Freshman year at Baylor, my roommate, Betsy and I partied like it was 1999. While some college co-eds celebrated their new-found freedom binge-drinking at George’s, we overdid it at the bar… the cheesecake bar. You could even get cheesecake at Collins Dorm for breakfast. Oh, yeah.
Juxtaposed against the soft serve ice cream machine was the pressure to be Barbie thin. Darn those gorgeous Dallas girls. This drive to be beautiful was enough to make you want to eat a chicken-fried steak.
By November, Betsy was fed up. Staring headlong into the two foot by three foot dorm room mirror, she started flapping the turkey gobbler of her underarm and declared, “Aughhhh! Look at this. I cannot stand this anymore!”
Seeing as though I still had a good dress size on her, I gave her this advice; “Betsy, just don’t LOOK at it!”
“What do you mean don’t LOOK at it?” She asked.
Plainly I answered, “If you don’t look in the mirror, it won’t bother you.” With that, I motioned dramatically to the bottom half of my pear-shape and we burst into laughter.
Breath caught and eyebrow raised, she said, “Seriously, Jin, I can’t stand this anymore.”
Luckily for her, Betsy continued to look in the mirror, observe when she had put on a few pounds and quickly shed them before her Levi’s were too tight to wear to Melody Ranch on Thursday Nights. That is why today, after baring triplets, she looks better than she did when she was 18 while I by and large remain unbothered. I’ve found that sometimes looking away isn’t the greatest strategy.
When loss finds its’ uninvited way under your roof, whether in the form of divorce, illness, natural disaster, job loss or in our case, a child’s death, there is no avoiding it. At once you are faced with accepting your powerlessness to change your circumstances. There is no ignoring the extra place at the dinner table, the daunting task of single parenthood or the bill collector’s harassment. Without a straightforward assessment of the situation, moving forward will be virtually impossible.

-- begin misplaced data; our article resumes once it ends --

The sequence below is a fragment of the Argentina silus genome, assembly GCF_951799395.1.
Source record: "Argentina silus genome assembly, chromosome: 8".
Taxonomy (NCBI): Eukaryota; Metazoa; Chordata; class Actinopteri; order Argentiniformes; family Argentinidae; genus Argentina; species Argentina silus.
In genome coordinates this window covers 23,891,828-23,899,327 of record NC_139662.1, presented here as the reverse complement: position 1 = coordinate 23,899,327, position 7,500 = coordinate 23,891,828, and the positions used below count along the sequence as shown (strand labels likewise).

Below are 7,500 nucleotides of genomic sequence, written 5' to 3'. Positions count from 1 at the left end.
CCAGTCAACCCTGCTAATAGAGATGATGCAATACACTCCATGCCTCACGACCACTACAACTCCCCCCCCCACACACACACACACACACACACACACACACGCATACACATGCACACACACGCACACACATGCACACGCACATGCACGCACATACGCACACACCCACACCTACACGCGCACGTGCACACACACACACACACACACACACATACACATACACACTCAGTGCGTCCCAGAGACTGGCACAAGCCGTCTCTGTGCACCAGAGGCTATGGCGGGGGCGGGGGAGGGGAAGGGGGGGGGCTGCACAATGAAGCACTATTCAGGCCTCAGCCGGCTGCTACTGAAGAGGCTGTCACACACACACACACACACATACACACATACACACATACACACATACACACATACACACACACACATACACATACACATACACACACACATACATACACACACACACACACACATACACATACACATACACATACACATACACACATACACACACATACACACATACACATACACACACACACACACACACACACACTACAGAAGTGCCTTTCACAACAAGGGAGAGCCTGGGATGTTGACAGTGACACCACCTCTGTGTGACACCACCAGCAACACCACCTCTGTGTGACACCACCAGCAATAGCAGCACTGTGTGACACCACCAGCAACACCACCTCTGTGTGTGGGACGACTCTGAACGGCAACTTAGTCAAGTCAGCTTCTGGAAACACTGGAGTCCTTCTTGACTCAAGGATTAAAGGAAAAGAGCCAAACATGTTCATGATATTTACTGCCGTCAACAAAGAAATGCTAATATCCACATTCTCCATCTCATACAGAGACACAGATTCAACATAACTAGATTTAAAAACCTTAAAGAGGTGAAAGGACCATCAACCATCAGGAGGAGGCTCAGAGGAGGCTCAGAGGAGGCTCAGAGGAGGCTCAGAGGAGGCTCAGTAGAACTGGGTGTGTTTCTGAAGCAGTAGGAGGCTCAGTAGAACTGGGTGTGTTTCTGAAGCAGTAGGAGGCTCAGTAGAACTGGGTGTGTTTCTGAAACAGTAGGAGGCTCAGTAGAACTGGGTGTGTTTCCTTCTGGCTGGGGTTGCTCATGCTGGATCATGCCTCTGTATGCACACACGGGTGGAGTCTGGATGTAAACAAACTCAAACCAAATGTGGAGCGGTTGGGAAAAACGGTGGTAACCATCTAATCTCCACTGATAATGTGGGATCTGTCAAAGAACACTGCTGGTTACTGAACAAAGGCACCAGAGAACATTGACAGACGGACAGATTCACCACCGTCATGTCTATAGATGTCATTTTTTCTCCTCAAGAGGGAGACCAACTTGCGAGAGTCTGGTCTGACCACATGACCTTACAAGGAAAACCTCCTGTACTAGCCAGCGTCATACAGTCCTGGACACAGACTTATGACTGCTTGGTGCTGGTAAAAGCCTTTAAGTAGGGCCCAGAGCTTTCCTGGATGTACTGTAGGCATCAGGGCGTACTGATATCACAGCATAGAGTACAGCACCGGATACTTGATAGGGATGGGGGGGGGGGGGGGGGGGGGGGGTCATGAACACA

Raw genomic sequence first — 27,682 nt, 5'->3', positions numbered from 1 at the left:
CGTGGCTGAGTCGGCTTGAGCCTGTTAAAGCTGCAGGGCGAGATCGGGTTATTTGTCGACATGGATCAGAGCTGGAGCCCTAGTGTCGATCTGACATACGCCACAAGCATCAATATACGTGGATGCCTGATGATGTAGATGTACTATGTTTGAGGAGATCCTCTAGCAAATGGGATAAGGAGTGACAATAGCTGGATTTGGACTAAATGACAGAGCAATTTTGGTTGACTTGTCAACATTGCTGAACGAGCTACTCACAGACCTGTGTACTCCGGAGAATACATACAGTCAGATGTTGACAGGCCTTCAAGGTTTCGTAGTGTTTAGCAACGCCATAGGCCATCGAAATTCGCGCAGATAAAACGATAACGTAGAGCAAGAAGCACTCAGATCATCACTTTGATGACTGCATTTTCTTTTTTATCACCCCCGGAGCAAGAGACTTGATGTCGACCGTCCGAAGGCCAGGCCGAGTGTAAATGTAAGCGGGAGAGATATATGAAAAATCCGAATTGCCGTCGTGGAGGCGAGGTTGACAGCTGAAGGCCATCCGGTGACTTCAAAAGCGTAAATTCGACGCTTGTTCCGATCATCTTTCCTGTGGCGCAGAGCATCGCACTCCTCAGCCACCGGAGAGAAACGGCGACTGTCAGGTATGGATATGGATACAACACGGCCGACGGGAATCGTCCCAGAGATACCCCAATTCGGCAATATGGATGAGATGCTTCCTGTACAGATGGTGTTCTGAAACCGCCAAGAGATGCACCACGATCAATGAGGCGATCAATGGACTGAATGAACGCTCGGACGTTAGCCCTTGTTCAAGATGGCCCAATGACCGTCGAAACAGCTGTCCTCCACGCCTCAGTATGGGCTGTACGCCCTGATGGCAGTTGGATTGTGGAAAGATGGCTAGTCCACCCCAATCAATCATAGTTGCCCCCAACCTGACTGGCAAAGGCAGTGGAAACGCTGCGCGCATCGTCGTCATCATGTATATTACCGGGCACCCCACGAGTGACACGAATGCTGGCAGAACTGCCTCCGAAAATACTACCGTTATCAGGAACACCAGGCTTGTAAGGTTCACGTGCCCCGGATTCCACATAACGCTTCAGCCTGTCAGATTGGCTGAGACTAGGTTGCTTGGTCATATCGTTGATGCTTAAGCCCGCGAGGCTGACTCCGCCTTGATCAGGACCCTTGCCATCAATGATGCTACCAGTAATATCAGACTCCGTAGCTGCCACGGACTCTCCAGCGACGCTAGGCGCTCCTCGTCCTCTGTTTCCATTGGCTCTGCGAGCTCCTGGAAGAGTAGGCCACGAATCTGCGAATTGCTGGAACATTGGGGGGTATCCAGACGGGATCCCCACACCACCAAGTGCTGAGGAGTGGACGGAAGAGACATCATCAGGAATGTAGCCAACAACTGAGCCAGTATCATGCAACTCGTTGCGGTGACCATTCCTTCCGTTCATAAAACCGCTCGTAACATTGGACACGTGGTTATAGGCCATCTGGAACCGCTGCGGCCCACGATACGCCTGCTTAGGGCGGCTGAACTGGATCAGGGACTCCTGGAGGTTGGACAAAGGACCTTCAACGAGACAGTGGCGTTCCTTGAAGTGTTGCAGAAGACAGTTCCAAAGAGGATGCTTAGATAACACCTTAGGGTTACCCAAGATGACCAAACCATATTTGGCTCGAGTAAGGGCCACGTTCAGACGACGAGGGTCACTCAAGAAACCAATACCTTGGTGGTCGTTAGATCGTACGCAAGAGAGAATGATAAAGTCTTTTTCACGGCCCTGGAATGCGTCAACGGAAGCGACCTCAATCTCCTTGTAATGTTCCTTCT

Then again, perhaps there is wisdom in selective visioning. I continue to be impacted by the reality that what I focus upon grows. My friend, Karen, told me about how she started every morning during the first year of being divorced thanking God for three things. Many mornings when gratitude was too difficult to muster, she repeated the memorized script; “Thank you, God for my kids, my job and my health.” Though she was devastated, this daily discipline started her off in the right frame of mind.
I do not think that time heals all wounds but it does allow you to learn how to navigate your new life, unwanted as it may be, and realize if you so choose what you still have left. Sometimes the greatest view one can have is away from the mirror of personal loss to the open window of gratitude.